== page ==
The Controlled Image Base (CIB) is a seamless database of digital ortho-mosaic images. CIB has a Ground Sample Distance (GSD) of 1 meter resolution and is orthorectified using NGA Digital Terrain Elevation Data Level 2 (DTED Level 2).
CIB started as a product called Arc Digital Raster Image (ADRI). This product used SPOT imagery, which had a GSD of 10 meters. This was a large orthomosaic and was difficult to use with the computer capacities of the times. This product was converted to a Raster Product Format (RPF) and was named CIB. The format specification is MIL-STD-2411. Soon after the inception of CIB 10m, the users demanded a product that has a GSD of 5 meter resolution. This became the standard product and CIB 10 meter became obsolete. Currently the commercial satellites are imaging the world at or better than 1 meter GSD. NGA now produces CIB at a GSD of one meter resolution. This product is in high demand by Mission Planners. CIB 5 meter product is also still produced.
CIB is an RPF product. Grayscale (panchromatic) images are projected onto the Arc System, orthorectified, and assembled into a mosaic. The imagery is then segmented into individual frames and stored as a seamless database per MIL-STD-2411. After compression, an NITF wrapper is written to the frame files. The reference specifications are MIL-STD-2411-1, MIL-STD-2411-2, and MIL-STD-2500A. CIB uses Vector Quantization (VQ) at a ratio of 8:1 for compression. This allows for maximum area possible within the constraints of a CD-ROM and for rapid decompression. VQ compression is a lossy process, but is not discernible to the naked eye.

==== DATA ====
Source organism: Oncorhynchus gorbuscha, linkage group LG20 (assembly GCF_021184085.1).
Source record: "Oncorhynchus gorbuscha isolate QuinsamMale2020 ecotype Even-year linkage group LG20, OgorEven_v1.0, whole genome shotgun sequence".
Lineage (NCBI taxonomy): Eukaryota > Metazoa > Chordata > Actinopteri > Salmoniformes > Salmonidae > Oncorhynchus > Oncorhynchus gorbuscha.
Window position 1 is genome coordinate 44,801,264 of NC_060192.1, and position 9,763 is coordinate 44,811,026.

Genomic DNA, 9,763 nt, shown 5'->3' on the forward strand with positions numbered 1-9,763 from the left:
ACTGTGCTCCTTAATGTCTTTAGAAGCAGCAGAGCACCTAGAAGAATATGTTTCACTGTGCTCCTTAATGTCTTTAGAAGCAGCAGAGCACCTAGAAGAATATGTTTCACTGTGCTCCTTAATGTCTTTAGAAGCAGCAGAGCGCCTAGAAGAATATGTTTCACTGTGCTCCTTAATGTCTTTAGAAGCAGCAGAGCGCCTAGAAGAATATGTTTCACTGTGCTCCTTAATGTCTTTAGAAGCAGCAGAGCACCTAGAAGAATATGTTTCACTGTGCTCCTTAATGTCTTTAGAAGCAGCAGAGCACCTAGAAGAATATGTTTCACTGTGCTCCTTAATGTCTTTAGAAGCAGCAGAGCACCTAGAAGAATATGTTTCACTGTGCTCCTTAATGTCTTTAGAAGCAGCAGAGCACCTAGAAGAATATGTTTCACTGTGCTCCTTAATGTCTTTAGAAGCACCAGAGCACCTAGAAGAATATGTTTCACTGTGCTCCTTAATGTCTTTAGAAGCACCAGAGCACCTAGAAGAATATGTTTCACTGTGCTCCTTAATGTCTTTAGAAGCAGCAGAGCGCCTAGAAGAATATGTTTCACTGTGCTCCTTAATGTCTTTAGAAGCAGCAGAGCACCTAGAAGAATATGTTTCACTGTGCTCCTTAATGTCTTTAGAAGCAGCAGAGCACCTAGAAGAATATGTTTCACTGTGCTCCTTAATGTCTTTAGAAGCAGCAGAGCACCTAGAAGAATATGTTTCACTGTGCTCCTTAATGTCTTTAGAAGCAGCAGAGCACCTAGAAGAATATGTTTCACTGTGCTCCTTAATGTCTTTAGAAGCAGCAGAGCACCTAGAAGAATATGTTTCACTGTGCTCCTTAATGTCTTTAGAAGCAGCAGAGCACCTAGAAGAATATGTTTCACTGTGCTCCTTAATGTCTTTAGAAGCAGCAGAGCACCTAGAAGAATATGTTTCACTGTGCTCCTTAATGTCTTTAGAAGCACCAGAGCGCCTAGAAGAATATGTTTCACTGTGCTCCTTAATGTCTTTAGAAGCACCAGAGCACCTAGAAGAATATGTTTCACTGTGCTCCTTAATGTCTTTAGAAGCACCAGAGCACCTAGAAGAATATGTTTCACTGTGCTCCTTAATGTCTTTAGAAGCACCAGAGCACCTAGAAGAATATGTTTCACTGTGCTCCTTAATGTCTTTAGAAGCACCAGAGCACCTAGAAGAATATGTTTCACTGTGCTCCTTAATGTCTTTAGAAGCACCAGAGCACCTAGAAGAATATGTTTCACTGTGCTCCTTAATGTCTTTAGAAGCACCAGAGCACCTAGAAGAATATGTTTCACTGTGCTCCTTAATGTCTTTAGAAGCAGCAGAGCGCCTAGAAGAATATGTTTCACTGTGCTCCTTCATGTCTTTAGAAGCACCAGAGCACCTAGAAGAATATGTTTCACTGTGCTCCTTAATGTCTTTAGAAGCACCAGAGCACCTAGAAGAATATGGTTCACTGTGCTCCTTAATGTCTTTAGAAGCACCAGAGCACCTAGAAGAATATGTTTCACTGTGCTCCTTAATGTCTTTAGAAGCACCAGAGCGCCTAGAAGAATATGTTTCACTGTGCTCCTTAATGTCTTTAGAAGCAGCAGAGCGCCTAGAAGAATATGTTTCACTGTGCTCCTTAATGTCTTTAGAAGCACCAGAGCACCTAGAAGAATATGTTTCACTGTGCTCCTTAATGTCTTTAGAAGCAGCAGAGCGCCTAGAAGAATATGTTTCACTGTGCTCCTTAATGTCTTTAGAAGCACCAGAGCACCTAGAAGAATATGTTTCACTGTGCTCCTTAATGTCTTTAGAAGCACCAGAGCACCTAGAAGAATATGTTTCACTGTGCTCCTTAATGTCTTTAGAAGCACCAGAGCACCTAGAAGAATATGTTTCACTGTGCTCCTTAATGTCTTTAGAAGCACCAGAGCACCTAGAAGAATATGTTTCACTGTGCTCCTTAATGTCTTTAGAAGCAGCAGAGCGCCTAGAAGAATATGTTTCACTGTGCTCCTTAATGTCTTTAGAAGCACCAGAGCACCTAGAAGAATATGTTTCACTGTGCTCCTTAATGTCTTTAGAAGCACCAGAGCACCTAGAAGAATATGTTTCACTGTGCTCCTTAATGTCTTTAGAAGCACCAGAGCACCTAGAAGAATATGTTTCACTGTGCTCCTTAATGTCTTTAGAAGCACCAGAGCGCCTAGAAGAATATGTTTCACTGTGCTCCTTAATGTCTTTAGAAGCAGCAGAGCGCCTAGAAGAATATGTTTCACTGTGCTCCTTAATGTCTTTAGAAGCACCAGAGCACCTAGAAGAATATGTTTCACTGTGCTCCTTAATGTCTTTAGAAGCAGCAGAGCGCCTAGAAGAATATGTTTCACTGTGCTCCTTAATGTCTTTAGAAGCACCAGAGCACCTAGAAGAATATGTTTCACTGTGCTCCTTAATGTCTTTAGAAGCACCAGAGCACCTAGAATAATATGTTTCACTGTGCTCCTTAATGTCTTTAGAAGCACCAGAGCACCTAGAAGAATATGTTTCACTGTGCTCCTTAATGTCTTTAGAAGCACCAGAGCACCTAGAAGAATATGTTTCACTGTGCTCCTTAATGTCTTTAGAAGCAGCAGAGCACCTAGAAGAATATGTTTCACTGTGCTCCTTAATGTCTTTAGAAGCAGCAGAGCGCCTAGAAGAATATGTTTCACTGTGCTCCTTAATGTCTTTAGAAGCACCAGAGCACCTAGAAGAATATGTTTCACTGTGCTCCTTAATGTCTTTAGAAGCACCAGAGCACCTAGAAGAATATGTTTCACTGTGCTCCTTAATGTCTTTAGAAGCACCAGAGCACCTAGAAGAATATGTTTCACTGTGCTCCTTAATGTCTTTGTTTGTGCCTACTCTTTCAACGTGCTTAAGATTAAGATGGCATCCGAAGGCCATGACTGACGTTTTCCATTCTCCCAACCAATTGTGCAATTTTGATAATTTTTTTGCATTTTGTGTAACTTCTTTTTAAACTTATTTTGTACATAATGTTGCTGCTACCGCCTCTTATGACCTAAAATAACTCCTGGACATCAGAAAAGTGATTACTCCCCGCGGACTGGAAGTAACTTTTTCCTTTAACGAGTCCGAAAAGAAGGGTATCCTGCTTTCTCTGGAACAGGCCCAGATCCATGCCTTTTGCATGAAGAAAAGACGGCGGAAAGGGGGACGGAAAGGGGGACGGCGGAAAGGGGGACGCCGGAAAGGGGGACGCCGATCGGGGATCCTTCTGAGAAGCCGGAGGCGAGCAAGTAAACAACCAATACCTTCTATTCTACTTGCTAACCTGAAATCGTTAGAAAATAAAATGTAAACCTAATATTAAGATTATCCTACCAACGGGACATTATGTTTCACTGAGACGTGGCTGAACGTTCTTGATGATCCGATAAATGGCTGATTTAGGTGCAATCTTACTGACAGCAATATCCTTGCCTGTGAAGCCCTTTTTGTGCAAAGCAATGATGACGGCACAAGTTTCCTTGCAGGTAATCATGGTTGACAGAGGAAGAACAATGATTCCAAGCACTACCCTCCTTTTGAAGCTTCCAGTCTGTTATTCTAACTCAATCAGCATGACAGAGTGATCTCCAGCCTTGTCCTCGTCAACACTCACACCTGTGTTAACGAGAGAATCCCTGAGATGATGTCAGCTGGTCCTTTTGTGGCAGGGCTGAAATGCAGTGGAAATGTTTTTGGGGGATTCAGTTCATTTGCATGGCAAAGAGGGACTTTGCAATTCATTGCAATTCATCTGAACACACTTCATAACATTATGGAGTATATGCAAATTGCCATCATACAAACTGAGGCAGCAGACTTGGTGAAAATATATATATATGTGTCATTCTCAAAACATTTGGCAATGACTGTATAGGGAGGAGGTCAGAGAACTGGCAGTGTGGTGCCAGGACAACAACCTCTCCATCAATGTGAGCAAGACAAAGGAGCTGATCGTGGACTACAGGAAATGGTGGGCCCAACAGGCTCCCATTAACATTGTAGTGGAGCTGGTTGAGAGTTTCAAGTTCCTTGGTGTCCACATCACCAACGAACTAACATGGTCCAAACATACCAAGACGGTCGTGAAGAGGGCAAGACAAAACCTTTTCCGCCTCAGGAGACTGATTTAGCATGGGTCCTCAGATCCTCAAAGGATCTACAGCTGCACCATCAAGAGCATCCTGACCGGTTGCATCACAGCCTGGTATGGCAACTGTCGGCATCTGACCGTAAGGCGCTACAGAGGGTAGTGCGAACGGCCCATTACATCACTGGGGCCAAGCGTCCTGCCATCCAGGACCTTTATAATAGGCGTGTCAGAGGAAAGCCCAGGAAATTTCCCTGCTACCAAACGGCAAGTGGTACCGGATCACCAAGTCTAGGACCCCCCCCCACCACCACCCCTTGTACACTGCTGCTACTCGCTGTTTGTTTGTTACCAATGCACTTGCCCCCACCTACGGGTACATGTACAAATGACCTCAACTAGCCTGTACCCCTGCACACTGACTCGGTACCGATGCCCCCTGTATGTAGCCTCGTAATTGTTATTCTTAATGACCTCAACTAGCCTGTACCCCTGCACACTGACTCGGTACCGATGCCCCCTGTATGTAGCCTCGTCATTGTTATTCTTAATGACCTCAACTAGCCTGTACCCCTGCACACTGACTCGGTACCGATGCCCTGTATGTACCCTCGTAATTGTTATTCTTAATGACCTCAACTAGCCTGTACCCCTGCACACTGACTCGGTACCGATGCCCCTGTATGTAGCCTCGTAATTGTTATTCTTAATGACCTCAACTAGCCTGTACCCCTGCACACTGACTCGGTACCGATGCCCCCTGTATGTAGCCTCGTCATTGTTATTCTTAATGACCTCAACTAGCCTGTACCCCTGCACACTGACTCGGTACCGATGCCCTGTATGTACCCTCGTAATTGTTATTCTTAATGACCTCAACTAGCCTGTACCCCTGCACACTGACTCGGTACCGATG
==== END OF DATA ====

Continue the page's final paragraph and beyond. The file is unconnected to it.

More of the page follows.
The horizontal accuracy of CIB data depends on the accuracy of the image source from which the CIB was derived and the accuracy of the Digital elevation Model (DEM) used to orthorectify the image. The Circular Error @ 90 percent (CE 90) or horizontal accuracy is reported within the CIB frame files. CIB accuracies of 25 meters are achievable for imagery of 10m Ground Sample Distance (GSD) or better. 90 percent of randomly chosen points, mensurated and computed from CIB® will fulfill the horizontal accuracy listed in the attribute section for the particular image source utilized in production. VQ compression does not affect the overall accuracy of a CIB product.
CIB is used by mission planners, FEMA, and in cockpit displays. It has been used for feature extraction and imagery registration. CIB is considered a very important foundation based product.
CIB is a registered trademark and has a limited distribution. The final product can only be released to the DOD, its contractors, and other Executive Agencies supporting DOD activities.